Each month, I share a net worth update for the Brewing FIRE household. This brief summary of our financial standing serves as a progress report on our journey to financial independence.
In addition to giving a snapshot of our net worth, I will take a brief look at our spending, saving, and investing activity for the month.
May 2019 Net Worth
We use Personal Capital to track our net worth. Personal Capital makes it easy to track all of our banking accounts, investing accounts, credit cards and loans all in one place. Personal Capital also has numerous other functions for analyzing your investment holdings, asset allocation and performance, as well as some great retirement planning tools.
One of the numerous benefits of my wife’s job is that she gets roughly 8 weeks of PTO per year, in addition to a 4 day work week. This is fairly common in the medical field, and probably instituted to prevent burnout.
The only downside to her abundance of time off is that she needs to request her vacation time 8 weeks in advance. Her department has also restricted PTO between Memorial Day and Labor Day to 2 weeks maximum. Therefore, she normally schedules off the week before Memorial Day, the week after Labor Day, and 2 weeks during the summer. We’re always gaming the system in the Brewing FIRE household.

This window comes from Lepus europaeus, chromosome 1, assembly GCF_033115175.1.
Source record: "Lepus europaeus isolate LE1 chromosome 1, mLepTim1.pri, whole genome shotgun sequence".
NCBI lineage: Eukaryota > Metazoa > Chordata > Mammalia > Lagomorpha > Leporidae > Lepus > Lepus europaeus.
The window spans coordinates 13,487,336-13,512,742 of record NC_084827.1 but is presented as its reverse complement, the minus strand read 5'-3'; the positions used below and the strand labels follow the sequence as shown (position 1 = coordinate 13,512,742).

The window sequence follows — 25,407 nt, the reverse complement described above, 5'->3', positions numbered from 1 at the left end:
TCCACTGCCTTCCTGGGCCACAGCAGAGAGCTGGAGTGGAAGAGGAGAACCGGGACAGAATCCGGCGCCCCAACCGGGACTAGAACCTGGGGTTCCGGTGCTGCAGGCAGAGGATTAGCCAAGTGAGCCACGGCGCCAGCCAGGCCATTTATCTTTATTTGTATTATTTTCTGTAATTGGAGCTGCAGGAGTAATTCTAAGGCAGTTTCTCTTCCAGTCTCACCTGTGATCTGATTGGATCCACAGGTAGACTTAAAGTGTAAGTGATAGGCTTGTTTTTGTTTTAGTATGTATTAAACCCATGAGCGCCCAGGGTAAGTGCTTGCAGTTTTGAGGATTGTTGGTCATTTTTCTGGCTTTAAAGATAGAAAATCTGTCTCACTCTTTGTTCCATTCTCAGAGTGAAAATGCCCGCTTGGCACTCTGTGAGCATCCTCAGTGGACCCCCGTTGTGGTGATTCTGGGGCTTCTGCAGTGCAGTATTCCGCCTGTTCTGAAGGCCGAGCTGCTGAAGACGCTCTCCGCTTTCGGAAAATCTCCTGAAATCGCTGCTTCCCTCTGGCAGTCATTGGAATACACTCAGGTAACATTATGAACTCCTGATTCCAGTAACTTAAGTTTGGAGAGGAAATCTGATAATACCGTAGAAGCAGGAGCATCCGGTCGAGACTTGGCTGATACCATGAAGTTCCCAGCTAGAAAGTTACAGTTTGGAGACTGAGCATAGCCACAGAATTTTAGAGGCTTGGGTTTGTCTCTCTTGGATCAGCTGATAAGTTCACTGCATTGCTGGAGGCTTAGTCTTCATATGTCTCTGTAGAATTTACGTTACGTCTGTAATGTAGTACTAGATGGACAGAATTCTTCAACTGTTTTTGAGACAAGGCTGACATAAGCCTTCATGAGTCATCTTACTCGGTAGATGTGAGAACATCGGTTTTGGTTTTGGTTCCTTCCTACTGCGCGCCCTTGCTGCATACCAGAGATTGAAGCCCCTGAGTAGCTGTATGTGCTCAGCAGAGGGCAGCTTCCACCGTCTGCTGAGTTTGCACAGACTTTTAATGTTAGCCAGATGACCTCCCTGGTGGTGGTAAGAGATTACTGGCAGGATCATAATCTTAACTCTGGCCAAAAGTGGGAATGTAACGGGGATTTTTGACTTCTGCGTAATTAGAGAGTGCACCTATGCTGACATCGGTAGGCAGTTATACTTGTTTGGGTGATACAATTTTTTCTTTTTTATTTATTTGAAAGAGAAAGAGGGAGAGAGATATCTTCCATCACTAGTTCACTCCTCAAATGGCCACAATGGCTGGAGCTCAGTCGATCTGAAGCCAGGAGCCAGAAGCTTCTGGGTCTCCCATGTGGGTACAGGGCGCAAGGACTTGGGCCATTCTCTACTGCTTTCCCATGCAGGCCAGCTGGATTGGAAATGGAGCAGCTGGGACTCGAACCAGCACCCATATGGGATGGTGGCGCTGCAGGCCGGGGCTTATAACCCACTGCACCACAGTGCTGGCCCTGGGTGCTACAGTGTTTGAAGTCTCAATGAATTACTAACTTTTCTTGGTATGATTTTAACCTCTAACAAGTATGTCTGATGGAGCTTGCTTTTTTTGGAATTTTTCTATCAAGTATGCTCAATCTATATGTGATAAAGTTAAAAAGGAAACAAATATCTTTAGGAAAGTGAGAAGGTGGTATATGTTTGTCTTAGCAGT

So as her week off approached, she started compiling her exhaustive to-do list. When summer comes, there is no shortage of yard work and general upkeep that needs to be done.
But instead of proceeding with the planned schedule of tasks, she decided to rip up the living room floor.
Living Room Floor Replacement
We had been talking about replacing the living room floor for a couple years. I generally hate carpet, and I especially hate carpet in high traffic areas. This particular carpet had plenty of stains from decades of wear, and years of fostering not-so-housebroken rescue dogs has also taken it’s toll.
And so before I knew it, the carpet had been removed and my wife was tearing out the subfloor. Here we go…
Between my 12 years of being a landlord and the Basement Bungalow project, we’ve assembled a diverse set of DIY skills. However, tiling was not one of those.
Being half Italian, I’ve been told that I’m born with the ability to do masonry and tile. I’m not sure if that’s true. It seems, though, that one can gain proficiency in almost any skill if they watch enough YouTube videos on the topic.
All in all, the project went pretty smoothly, and we finished in time to relax on Memorial Day. Cutting tiles to fit the various odd angles in our living room was by far the most labor intensive part, but I’m fairly pleased with the result.
Total price of all materials came in at $1,121, or approximately $2.50 per square foot installed. Not too bad!
Chicken Family Expansion
In other news, we added to our chicken family this month!
I mentioned in my January update that we lost our beloved Friendly Ghost to a weasel attack. This left us with 9 chickens that produce roughly 3 dozen eggs per week.